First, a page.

An ‘important purpose of section 34 [of the Constitution] is to guarantee the protection of the judicial process to persons who have disputes that can be resolved by law’ and that the right of access to court is ‘foundational to the stability of an orderly society. It ensures the peaceful, regulated and institutionalised mechanisms to resolve disputes, without resorting to self-help. The right of access to court is a bulwark against vigilantism, and the chaos and anarchy which it causes. Construed in this context of the rule of law and the principle against self-help in particular, access to court is indeed of cardinal importance’.The right guaranteed s34 would be rendered meaningless if court orders could be ignored with impunity:the underlying purposes of the right — and particularly that of avoidance of self-help — would be undermined if litigants could decide which orders they wished to obey and which they wished to ignore.
The Constitution of South Africa: A Contextual Analysis
South Africa’s 1996 ‘Final’ Constitution is widely recognised as the crowning achievement of the country’s dramatic transition to democracy. This transition began with the unbanning of the liberation movements and release of Nelson Mandela from prison in February 1990. This book presents the South African Constitution in its historical and social context, providing students and teachers of constitutional law and politics an invaluable resource through which to understand the emergence, development and continuing application of the supreme law of South Africa. The chapters present a detailed analysis of the different provisions of the Constitution, providing a clear, accessible and informed view of the constitution’s structure and role in the new South Africa. The main themes include: a description of the historical context and emergence of the constitution through the democratic transition; the implementation of the constitution and its role in building a new democratic society; the interaction of the constitution with the existing law and legal institutions, including the common law, indigenous law and traditional authorities; as well as a focus on the strains placed on the new constitutional order by both the historical legacies of apartheid and new problems facing South Africa. Specific chapters address the historical context, the legal, political and philosophical sources of the constitution, its principles and structure, the bill of rights, parliament and executive as well as the constitution’s provisions for cooperative government and regionalism. The final chapter discusses the challenges facing the Constitution and its aspirations in a democratic South Africa.The book is written in an accessible style, with an emphasis on clarity and concision. It includes a list of references for further reading at the end of each chapter.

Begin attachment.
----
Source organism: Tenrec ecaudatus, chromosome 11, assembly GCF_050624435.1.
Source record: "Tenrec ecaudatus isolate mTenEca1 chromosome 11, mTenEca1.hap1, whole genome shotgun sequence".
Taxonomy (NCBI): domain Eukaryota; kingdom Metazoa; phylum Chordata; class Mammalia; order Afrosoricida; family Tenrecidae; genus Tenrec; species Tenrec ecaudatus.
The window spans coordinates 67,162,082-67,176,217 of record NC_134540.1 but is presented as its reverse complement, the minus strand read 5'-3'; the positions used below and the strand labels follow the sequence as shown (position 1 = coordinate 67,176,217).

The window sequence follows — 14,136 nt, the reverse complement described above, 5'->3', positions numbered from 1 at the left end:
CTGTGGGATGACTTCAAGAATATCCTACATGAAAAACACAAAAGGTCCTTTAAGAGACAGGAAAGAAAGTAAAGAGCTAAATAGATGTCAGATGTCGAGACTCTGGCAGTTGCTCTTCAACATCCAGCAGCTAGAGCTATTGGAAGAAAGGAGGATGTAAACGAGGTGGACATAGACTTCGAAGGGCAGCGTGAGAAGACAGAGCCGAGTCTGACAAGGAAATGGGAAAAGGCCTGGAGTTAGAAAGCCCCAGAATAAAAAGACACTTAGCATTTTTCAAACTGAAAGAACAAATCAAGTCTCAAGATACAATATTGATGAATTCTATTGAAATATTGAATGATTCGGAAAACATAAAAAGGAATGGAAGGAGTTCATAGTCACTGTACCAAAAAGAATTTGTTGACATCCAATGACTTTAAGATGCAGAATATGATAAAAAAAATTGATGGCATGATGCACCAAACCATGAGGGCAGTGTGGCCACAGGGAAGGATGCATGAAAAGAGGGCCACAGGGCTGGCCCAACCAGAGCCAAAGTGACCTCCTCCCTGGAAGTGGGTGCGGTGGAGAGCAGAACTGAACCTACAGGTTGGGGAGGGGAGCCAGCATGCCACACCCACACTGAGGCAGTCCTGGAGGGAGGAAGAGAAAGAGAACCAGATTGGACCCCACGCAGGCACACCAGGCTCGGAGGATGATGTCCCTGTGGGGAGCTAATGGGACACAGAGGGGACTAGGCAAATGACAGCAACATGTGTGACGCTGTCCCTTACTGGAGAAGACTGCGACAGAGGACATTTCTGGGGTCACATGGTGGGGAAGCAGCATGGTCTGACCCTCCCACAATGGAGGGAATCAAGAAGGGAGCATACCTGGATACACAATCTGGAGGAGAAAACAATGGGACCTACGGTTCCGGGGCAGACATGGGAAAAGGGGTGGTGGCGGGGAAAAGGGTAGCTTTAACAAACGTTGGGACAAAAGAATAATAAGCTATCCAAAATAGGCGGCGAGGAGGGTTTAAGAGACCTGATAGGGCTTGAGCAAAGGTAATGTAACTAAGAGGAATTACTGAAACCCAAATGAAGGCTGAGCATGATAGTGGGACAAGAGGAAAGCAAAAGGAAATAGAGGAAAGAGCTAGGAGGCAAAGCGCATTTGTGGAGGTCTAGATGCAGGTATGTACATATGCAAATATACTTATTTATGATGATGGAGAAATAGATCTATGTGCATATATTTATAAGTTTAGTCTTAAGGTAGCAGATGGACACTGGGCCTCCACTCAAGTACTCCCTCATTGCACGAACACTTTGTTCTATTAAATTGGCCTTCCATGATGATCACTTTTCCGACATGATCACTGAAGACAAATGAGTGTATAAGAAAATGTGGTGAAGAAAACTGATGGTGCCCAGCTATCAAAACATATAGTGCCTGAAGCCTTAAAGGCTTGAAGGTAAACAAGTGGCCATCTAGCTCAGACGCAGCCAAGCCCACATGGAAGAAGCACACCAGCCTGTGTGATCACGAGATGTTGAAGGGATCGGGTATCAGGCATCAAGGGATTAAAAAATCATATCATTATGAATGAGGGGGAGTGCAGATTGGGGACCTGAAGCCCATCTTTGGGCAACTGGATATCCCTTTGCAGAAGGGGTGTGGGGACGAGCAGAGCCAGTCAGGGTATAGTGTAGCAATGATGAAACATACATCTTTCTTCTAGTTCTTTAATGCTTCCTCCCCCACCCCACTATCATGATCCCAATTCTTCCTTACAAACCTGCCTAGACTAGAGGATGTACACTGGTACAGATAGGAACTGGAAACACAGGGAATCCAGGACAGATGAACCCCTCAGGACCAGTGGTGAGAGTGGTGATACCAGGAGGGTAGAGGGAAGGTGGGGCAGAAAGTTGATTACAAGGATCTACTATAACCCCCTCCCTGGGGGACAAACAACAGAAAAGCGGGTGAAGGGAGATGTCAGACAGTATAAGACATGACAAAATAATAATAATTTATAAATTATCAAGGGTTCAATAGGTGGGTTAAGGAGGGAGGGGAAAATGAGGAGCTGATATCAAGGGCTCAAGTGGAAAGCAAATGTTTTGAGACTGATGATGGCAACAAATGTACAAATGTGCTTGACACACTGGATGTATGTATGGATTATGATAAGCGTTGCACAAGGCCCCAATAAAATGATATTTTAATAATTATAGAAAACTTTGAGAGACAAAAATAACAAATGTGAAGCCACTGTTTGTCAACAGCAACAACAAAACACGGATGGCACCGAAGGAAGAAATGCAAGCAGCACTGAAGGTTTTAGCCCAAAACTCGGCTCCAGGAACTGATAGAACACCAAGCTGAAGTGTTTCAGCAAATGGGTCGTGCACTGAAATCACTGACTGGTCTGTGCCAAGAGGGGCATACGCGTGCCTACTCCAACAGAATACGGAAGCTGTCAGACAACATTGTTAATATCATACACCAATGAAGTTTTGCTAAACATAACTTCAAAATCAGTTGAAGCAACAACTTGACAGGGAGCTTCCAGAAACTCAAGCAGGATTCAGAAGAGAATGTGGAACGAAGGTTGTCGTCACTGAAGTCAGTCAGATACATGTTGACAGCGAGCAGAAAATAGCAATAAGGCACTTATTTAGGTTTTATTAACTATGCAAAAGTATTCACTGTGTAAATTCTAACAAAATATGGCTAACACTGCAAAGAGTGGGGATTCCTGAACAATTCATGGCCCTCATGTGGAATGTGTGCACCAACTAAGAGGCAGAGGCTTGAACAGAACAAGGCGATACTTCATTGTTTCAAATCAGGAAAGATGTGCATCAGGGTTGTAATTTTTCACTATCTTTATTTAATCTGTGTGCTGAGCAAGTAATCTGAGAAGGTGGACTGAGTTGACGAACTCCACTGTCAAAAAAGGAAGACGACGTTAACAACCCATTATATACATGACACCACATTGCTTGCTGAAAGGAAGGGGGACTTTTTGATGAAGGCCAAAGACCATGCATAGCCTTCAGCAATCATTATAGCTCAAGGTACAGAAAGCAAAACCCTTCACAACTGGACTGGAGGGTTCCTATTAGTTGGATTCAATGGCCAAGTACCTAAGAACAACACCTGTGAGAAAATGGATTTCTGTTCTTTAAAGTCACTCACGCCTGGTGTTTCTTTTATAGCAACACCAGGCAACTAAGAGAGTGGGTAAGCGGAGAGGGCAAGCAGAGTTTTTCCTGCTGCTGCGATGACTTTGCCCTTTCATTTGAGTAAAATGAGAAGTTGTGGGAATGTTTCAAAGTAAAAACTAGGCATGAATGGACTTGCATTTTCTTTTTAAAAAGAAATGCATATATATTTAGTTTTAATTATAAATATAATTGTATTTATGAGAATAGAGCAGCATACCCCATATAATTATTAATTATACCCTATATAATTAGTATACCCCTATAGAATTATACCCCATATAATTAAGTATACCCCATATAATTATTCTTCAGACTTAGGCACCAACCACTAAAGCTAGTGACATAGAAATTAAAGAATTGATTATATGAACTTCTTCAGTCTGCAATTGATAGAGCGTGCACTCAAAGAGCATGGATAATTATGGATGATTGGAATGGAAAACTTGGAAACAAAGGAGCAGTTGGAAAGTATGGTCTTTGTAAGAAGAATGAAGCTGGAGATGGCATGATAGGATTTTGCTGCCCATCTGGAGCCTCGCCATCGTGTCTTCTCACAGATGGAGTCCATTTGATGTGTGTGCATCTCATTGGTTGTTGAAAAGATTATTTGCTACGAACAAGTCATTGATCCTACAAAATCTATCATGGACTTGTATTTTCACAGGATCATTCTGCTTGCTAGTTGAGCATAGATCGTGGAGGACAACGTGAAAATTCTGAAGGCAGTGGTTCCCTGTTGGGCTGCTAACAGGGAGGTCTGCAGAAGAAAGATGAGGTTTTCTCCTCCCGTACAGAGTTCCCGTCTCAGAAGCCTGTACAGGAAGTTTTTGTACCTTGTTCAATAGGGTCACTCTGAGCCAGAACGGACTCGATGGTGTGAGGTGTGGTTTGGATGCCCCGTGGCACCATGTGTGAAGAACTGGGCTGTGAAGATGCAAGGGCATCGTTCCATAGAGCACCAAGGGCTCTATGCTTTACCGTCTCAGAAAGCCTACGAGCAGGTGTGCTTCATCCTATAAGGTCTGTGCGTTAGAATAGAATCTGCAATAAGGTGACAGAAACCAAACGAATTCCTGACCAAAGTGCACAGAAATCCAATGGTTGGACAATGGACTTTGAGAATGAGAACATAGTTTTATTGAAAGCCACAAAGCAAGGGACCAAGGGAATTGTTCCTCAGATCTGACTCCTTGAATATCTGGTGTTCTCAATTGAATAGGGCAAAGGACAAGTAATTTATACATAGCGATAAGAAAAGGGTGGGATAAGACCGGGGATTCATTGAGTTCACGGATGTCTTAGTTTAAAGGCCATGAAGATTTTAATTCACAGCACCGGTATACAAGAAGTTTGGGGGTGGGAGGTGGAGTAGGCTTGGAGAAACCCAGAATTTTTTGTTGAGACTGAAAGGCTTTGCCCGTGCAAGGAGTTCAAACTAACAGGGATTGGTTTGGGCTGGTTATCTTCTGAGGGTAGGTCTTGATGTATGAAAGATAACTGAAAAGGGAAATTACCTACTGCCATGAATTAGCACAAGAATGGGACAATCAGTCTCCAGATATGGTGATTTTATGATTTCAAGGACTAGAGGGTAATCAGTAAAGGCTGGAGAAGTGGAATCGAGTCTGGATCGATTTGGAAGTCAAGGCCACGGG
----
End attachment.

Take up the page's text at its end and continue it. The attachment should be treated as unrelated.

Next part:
SUMMARY OF CONTENTS
1. THE CONSTITUTION OF SOUTH AFRICA: CONTEXT AND HISTORY
2. DEMOCRATIC TRANSITION
3. SOURCES OF THE CONSTITUTION
4. CONSTITUTIONAL PRINCIPLES
5. THE BILL OF RIGHTS
6. PARLIAMENTARY DEMOCRACY
7. EXECUTIVE GOVERNMENT
8. CONSTITUTIONAL ROLE OF THE COURTS
9. CO-OPERATIVE GOVERNMENT, REGIONALISM AND LOCAL GOVERNMENT
10. THE CONSTITUTION OF SOUTH AFRICA: FACING THE FUTURE
Heinz Klug is Evjue-Bascom Professor of Law and Director of the Global Legal Studies Center at the University of Wisconsin Law School and an Honorary Senior Research Associate in the School of Law at the University of the Witwatersrand.
July 2010 311pp Pbk 9781841137377 £16.95BACK TO TOP